7 Benefits of Horseradish Root that Prevents Diseases!

Your first answer when you hear the word horseradish root is no? – We hope that this is not the case, since we often take it for granted that this popular seasoning does not work, without realizing the multiple benefits of horseradish root for health. In fact, after researching the benefits of horseradish, we firmly believe that it should become your new seasoning of choice. Horseradish is a root vegetable that is most commonly used as a spice. Known primarily for its strong flavor, when prepared it becomes a popular ingredient for meat and fish. The whole horseradish plant has a long history in folk medicine and can help prevent and treat a number of common ailments. It falls into the category of a cruciferous vegetable, which are known for their plant compounds called glucosinolates. Because of these compounds, horseradish can help prevent cancer, fight diseases and diseases with antioxidants and provide a healthy combination of vitamins and minerals to help supplement a healthy diet. With so many unhealthy condiments out there, it’s hard to find something to flavor your favorite sandwiches and meats without adding extra calories and less than healthy ingredients. After reading about this amazing root, you’ll want to make horseradish your new top, as well as a regular part of your health regimen.

Benefits of Horseradish Root:

1. It Can Help Prevent Cancer:

The glucosinolated compounds found in the benefits of horseradish root are responsible for their spicy taste and are powerful in the fight against cancer. In the plant world, glucosinolates protect plants from toxic or harsh environments. Well guess what? Horseradish has 10 times more glucosinolates than broccoli, so even in small amounts, it gets many benefits.

“Numerous studies have shown examples of horseradish that helps make the human body more resistant to cancer”.

Other studies showed preliminary evidence that horseradish can invoke cell death in human breast and colon cancer cells, as well as prevent oxidative damage related to free radicals. As more research emerges, the possibilities of using glucosinolates as chemopreventive agents are expanding. One study also showed that root processing and preparation actually increase their anti-cancer abilities (which is very rare in the case of vegetables), so cutting and grinding for preparation is completely fine!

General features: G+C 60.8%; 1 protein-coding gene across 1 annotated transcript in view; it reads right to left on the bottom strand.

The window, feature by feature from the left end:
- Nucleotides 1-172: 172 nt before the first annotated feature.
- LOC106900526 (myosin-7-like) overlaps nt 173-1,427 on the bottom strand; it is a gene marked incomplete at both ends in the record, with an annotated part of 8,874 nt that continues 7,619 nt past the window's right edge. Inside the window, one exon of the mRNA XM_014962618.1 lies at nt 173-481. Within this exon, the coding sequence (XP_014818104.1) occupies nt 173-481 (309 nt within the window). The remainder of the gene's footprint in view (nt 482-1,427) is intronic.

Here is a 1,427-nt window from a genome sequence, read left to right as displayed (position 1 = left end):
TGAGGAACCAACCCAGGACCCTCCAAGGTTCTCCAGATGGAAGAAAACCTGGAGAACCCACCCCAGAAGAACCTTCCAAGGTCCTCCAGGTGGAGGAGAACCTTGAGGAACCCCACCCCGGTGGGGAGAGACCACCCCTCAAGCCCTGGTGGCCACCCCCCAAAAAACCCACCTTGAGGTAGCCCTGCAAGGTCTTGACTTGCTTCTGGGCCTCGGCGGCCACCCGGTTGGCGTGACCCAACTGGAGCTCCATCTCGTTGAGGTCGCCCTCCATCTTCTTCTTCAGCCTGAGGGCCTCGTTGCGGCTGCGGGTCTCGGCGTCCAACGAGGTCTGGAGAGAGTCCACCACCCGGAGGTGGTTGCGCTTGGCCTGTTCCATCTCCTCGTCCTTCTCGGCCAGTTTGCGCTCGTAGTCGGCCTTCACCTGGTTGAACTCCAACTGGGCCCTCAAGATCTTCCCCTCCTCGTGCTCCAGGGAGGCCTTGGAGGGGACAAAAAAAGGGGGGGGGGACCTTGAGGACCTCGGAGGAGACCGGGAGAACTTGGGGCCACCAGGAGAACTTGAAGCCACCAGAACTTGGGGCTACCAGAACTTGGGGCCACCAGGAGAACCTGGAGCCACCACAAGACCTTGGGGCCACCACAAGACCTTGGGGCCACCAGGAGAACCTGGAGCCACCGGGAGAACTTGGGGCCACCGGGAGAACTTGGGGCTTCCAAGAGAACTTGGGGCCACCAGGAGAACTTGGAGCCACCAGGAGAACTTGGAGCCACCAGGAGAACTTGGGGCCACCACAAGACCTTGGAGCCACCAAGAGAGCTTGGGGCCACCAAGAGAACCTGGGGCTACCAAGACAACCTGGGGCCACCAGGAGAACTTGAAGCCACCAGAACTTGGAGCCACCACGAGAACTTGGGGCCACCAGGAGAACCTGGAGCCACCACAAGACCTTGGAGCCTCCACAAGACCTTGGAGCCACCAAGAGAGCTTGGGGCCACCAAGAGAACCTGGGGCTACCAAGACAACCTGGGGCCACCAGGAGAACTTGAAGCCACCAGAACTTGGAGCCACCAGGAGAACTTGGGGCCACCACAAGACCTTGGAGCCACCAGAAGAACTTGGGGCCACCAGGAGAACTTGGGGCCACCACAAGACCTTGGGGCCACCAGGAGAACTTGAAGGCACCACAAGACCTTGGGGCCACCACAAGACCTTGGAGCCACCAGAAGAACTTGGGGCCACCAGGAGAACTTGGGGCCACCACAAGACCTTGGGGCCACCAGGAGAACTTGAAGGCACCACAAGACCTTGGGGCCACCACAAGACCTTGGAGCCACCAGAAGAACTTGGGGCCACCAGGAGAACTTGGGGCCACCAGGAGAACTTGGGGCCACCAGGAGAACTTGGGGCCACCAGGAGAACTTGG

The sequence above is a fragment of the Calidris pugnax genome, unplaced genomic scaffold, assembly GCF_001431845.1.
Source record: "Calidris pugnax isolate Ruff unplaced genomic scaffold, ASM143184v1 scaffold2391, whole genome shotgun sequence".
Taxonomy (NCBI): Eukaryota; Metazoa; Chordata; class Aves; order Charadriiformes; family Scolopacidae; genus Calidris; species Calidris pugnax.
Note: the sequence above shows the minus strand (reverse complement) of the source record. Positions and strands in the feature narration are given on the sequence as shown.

2. Antioxidant Power:

Free radicals can cause significant damage to the body, and eating more antioxidant-rich foods can help eliminate or prevent this damage. The benefits of horseradish root have several phytocomposites, which are antioxidants and beneficial for human health. Some of the antioxidants found in horseradish are antimutagenic, which means that it protects the body parts from mutagens that can permanently damage them. There is evidence that mutations are responsible for heart disease and other common degenerative disorders. Another study showed that extracts, including horseradish, could decrease DNA damage caused by zeocin, an antibiotic known to induce oxidative stress.

3. Antimicrobial and Antibacterial:

The oil responsible for the spicy taste of horseradish (as well as mustard and wasabi) is called allyl isothiocyanate, or mustard oil. This colorless oil is a known antimicrobial against a broad spectrum of pathogens. Many studies show the deep antimicrobial and antibacterial capabilities of the benefits of horseradish root. There was a study done using horseradish essential oil to preserve roasted meat and prevent deterioration. Meat with horseradish added restricted the growth of most bacteria that would cause it to rot. Horseradish root also has positive effects on phagocytes, which are a type of cell in the body that engulfs and absorbs bacteria. A study in mice showed the enhanced antimicrobial functions of phagocytes, which help fight infections and diseases.

4. Reduce the Symptoms of Respiratory Diseases: